By Valerie Volcovici
WASHINGTON (Reuters) - The U.S. Senate on Tuesday revoked a rule that aimed to give the public more input into federal land management decisions, the latest move by the Republican-led Congress to undo Obama administration environmental regulations it sees as a burden.
The Senate voted 51-48 to approve a resolution to repeal the Bureau of Land Management’s Resource Management Planning rule, known as BLM 2.0, finalized in December by the Obama administration.
The rule updated the 30-year process the agency followed when developing land-use plans across the 245 million acres of federal land it manages.
Senators who voted to revoke the rule, such as Republican Lisa Murkowski of Alaska, chair of the Senate Energy and Natural Resources Committee, said it diluted local authority over decisions about how to use land for grazing, energy and mineral development and recreation, and gave outside voices an outsized say in local matters.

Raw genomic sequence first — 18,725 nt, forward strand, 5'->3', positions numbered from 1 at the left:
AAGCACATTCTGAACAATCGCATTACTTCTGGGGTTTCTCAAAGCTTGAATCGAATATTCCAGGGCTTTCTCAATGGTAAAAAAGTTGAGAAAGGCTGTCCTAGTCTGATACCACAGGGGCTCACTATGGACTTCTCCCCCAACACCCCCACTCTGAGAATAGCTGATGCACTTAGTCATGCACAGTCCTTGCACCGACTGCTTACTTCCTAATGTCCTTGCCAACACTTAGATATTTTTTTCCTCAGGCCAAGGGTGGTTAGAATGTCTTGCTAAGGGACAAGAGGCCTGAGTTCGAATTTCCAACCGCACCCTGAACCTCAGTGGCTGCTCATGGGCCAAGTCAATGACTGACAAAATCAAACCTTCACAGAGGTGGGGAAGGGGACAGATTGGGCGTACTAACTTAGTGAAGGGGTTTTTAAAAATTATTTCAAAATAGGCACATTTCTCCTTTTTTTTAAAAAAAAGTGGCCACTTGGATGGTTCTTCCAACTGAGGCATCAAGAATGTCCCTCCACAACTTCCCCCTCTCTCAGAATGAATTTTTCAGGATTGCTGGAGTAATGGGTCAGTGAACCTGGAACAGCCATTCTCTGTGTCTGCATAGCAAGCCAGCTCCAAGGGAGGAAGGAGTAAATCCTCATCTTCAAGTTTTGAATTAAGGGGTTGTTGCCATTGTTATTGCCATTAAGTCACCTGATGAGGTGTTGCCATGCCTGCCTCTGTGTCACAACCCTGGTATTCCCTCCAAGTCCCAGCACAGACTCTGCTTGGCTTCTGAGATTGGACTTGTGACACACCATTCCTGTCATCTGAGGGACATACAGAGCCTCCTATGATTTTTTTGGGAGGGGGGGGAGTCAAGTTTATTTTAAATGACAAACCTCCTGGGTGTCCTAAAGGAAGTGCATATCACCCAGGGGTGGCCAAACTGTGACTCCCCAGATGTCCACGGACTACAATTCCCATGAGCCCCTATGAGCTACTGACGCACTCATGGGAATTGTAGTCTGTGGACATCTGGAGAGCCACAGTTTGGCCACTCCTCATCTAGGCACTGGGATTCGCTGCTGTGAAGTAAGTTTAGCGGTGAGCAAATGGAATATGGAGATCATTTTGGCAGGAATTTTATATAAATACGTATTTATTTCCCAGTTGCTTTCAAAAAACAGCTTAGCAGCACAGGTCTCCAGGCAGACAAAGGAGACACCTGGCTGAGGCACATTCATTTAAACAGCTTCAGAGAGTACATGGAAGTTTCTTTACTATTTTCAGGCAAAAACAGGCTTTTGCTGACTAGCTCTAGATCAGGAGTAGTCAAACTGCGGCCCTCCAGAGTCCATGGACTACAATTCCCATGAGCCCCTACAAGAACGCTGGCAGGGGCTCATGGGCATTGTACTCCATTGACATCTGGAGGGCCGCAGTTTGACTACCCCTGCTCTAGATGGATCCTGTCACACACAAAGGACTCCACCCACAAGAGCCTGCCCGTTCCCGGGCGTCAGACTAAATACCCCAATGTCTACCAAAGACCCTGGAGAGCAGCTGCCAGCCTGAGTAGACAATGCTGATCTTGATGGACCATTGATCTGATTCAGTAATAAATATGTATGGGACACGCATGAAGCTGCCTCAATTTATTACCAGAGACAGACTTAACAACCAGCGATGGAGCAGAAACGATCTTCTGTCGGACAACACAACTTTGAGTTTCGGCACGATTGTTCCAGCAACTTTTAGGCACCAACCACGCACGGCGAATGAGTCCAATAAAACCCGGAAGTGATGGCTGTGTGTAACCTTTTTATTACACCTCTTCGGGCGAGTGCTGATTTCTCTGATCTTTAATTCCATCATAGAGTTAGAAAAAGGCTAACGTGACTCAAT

Supporters, such as the energy committee's top Democrat, Senator Maria Cantwell of Washington, said the rule modernized the existing BLM process to make it more transparent.
“When it comes to public lands, we want transparency, we want sunshine, we want a bottom-up approach when it comes to land management,” Cantwell said.
Republicans have taken advantage of a seldom-used law known as the Congressional Review Act to overturn the BLM 2.0 rule as well as other recently enacted regulations with simple majorities in both chambers, denying senators the opportunity to filibuster and stall a vote.
Last month, Republicans repealed a securities disclosure rule aimed at curbing corruption at energy and mining companies and voted to ax methane emissions limits on drilling operations using the CRA.
Some conservation groups said using the CRA to revoke the measure was a "knee-jerk" and unnecessary measure, and that the land planning rule could have been revised by the BLM.
"I struggle to understand why they would waste their time trying to strike down this rule and why not let the administration fix the rule," said Phil Hanceford of the Wilderness Society.
(Reporting by Valerie Volcovici; Editing by Leslie Adler)